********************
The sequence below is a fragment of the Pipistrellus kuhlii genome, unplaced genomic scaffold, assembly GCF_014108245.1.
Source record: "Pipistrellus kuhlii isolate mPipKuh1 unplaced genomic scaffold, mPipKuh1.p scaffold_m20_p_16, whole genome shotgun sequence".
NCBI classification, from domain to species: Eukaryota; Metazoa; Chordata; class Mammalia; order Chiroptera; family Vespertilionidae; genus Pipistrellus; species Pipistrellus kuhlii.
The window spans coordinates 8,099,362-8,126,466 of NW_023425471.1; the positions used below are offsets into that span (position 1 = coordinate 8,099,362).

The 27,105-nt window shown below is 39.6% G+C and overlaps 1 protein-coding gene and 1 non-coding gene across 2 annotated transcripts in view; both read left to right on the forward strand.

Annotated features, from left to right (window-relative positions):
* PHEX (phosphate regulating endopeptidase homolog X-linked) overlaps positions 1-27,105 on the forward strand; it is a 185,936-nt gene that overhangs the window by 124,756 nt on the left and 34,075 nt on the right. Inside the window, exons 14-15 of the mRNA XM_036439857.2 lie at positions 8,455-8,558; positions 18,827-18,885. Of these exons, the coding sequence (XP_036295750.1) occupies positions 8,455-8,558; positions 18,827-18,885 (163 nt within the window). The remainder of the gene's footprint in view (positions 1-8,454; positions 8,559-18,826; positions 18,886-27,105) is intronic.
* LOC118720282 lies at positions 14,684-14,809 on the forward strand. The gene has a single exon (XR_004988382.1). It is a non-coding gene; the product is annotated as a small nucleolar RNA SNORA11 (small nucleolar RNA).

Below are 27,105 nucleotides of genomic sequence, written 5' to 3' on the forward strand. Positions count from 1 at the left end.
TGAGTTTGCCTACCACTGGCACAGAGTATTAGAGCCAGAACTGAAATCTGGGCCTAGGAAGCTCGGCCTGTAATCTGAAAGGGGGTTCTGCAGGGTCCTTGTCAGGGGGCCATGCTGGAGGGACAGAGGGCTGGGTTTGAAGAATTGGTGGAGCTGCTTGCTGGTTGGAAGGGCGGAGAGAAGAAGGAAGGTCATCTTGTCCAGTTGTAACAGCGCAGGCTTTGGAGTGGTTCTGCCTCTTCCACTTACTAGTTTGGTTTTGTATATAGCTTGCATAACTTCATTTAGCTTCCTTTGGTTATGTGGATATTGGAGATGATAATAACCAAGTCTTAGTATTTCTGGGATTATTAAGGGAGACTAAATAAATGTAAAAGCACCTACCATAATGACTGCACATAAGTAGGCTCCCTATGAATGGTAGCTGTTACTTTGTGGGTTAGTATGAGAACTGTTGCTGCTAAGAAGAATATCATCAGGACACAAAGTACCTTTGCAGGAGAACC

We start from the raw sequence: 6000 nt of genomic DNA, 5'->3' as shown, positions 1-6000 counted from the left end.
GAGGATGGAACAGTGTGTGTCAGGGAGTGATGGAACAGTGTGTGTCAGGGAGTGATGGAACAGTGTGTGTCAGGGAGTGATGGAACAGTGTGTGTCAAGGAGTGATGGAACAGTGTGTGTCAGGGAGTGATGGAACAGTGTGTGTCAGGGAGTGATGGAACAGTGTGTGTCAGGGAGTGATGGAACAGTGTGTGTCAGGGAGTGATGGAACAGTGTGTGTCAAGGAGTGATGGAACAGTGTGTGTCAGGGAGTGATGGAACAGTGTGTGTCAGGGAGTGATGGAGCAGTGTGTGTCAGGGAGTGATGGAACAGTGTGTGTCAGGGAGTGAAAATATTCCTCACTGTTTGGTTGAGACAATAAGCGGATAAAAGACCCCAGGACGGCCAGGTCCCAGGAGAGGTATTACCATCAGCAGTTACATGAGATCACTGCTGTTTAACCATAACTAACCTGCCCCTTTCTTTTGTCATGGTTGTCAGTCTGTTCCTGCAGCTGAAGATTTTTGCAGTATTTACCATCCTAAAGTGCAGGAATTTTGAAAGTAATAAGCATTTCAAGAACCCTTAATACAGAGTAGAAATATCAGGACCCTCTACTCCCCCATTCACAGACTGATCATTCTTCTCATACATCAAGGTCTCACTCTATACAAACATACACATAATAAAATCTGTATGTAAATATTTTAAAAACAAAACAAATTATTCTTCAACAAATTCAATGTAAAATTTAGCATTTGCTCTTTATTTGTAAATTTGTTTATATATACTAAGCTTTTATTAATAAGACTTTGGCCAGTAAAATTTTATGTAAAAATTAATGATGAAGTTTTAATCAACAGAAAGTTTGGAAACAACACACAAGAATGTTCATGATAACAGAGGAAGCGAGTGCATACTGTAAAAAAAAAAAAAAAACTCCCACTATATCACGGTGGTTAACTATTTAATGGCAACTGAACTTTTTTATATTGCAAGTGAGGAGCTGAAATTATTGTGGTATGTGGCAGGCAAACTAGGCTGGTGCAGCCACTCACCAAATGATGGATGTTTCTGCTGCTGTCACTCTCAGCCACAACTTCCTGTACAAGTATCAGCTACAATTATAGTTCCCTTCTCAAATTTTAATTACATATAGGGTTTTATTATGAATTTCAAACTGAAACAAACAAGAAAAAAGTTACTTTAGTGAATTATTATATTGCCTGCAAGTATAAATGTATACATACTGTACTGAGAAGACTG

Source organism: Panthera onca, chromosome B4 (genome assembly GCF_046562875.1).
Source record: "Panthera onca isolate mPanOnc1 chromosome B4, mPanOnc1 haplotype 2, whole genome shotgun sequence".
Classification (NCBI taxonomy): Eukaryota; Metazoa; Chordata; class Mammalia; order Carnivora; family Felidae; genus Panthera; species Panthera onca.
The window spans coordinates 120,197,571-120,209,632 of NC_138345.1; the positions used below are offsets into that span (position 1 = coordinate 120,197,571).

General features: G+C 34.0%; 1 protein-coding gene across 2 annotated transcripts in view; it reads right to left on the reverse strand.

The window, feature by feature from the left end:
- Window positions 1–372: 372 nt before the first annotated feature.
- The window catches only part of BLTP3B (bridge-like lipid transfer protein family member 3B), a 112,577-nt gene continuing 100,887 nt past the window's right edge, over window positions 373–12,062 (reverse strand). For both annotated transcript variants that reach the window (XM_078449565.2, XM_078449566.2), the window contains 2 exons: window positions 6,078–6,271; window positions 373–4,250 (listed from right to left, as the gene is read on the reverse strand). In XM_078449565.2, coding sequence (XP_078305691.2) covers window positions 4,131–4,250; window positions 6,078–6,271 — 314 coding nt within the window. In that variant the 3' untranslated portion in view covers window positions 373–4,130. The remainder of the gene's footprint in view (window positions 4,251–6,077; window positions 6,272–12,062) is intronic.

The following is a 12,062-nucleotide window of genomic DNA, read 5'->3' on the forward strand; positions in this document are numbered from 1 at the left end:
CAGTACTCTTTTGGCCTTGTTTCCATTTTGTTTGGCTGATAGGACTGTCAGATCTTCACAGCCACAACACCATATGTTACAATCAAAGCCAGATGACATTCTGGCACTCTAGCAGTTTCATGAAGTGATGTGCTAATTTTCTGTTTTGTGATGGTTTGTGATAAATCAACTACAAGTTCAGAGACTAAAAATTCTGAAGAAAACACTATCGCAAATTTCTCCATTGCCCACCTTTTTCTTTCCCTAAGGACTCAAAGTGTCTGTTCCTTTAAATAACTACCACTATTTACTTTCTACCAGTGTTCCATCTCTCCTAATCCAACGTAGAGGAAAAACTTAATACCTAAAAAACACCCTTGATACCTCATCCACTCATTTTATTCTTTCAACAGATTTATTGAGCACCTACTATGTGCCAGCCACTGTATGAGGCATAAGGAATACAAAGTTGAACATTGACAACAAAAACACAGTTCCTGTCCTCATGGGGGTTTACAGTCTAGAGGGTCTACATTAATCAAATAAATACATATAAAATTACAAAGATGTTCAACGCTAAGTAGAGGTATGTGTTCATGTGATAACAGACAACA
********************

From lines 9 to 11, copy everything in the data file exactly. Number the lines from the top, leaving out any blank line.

Below are 27,105 nucleotides of genomic sequence, written 5' to 3' on the forward strand. Positions count from 1 at the left end.
TGAGTTTGCCTACCACTGGCACAGAGTATTAGAGCCAGAACTGAAATCTGGGCCTAGGAAGCTCGGCCTGTAATCTGAAAGGGGGTTCTGCAGGGTCCTTGTCAGGGGGCCATGCTGGAGGGACAGAGGGCTGGGTTTGAAGAATTGGTGGAGCTGCTTGCTGGTTGGAAGGGCGGAGAGAAGAAGGAAGGTCATCTTGTCCAGTTGTAACAGCGCAGGCTTTGGAGTGGTTCTGCCTCTTCCACTTACTAGTTTGGTTTTGTATATAGCTTGCATAACTTCATTTAGCTTCCTTTGGTTATGTGGATATTGGAGATGATAATAACCAAGTCTTAGTATTTCTGGGATTATTAAGGGAGACTAAATAAATGTAAAAGCACCTACCATAATGACTGCACATAAGTAGGCTCCCTATGAATGGTAGCTGTTACTTTGTGGGTTAGTATGAGAACTGTTGCTGCTAAGAAGAATATCATCAGGACACAAAGTACCTTTGCAGGAGAACC

We start from the raw sequence: 6000 nt of genomic DNA, 5'->3' as shown, positions 1-6000 counted from the left end.